Falling Prey to the Lowest Bid Could Cost You Millions
You’re in the market for a contractor, and naturally, you want the best price. Typically people tend to associate “best price” with “cheapest price.” Sometimes the best price does mean the cheapest price, but when it comes to contractors and construction, safety is the highest priority, and the “cheapest bid” may not be coming from the safest contractor. Ethical contractors are going to take the time to thoroughly consider the scope of the project and give you a well-thought out and accurate bid. Unfortunately, there are unethical contractors out there that won’t take the time to do this. They, instead, rely on attracting you with the cheapest bid, knowing full well that they’ll either have to cut corners or raise the prices as they go along. Neither of those situations are good for you.
Let us explain further. When a contractor provides you with a bid you want to make sure the following considerations have been thoroughly considered.
Did the contractor take the time to analyze the entire project in thorough detail, taking note of each safety measure, what extra supplies may be needed, any new/different tools, etc. If the contractor did not consider those details, and didn’t include them in the bid, then likely during the project they will come to you with add on’s and change orders. Meaning they will ask you for more money. During the middle of the project you won’t feel you have a choice in the matter.
A good contractor will make sure the initial bid covers everything. From the materials, to the labor, to any needed safety measures, etc. Some contractors may knowingly bid you unrealistically low, knowing full well how much the project will actually cost. It could be that the contractor intends on using poor materials, or cutting corners that you won’t notice until it’s too late. Ask your potential contractor if they’ve considered all of those details, ask them what materials then intend on using, etc. The more questions you ask, the more honesty you will prompt. Don’t be afraid to assert yourself and make it clear what you expect, and that you expect the bid to reflect that. Don’t sign any contract until you’re sure that you’re on the same page.
Capacity to Perform
Some contractors may recognize that the project is out of their scope of work, or that maybe one aspect of the project is out of their scope. An ethical contractor will explain that to you and offer solutions. Perhaps the contractor can sub contract a professional who does have that skill. Those extra needs will be included in your bid, unless you’re dealing with a shady organization. Be sure to clarify with your potential contractor that all parts of the project are within their capabilities.
Before providing you with a bid did the contractor discuss what times work for both of you? Did they analyze their own schedule and project list to make sure they can get your project done on time? Make sure you discuss both of those points with them. Of course, a good contractor will always take both of those accounts into consideration and give you honest information.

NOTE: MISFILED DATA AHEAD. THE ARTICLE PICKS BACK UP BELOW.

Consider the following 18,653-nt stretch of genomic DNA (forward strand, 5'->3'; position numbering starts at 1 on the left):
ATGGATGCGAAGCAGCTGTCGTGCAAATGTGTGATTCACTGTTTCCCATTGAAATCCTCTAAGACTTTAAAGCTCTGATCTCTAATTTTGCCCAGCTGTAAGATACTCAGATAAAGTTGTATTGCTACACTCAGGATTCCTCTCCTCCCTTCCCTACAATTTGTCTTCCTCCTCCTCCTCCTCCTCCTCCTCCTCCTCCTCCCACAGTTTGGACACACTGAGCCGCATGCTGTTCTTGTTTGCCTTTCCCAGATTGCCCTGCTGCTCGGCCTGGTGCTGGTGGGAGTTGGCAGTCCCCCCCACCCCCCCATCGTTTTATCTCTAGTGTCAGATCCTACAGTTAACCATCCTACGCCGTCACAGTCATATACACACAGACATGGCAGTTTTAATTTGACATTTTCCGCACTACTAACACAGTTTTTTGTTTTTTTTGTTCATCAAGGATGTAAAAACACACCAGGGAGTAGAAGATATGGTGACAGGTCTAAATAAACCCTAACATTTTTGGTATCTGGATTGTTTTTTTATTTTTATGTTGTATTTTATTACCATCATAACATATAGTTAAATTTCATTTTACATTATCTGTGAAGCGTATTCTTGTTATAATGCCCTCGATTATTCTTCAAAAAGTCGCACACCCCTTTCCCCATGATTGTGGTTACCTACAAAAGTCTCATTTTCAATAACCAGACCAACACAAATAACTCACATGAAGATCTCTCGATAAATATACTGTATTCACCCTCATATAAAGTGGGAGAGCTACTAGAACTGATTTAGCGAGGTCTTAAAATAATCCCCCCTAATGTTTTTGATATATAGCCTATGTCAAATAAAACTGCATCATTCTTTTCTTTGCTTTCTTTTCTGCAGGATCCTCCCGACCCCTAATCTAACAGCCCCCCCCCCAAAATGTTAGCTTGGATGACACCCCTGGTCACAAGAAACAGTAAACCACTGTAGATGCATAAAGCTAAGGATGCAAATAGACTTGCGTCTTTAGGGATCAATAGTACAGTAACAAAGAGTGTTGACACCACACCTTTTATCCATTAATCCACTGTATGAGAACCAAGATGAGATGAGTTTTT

This ties into some of the above points, but basically is your contractor going to take enough time, use the proper materials, and use the most skilled team members? An ethically calculated bid should be given based off of those considerations. If you’ve been receiving bids from multiple contractors, and one of the contractors bids is significantly lower than the rest, that is a huge red flag. If you can, try to find out what makes that particular contractors bid so much lower than the others.
This is absolutely key. A good contractor makes sure that all team members are wearing proper safety equipment and adhering to the highest standard of safety practices. That will mean the contractors prices will be higher in order to reflect their diligent safety polices. Unfortunately there are contractors out there who don’t make safety the highest priority, and if you end up contracting one of them, it could turn out to be dangerous and expensive for you, if anything were to happen on your property. This video is a great example of improper saftety protocal.
Our advice isn’t meant to scare you, just bring your awareness to what consequences and issues can arise from going with the lowest bid. That isn’t to say that every contractor offering a lower bid is going to cut corners, be unsafe, or unethical. You could genuinely come across a contractor with the lowest price, that will execute the project quickly, expertly, and safely. Just make sure that during your negotiations you ask plenty of questions, go over every detail, and sign nothing until you’re sure you’re on the same page! Also always try to ask for references, and do basic internet search. Chances are if the contractors are offering a good price for their work, past clients will have raving reviews about them. Let us know if this advice was helpful to you, or if you have any other great advice when considering which contractor to go with!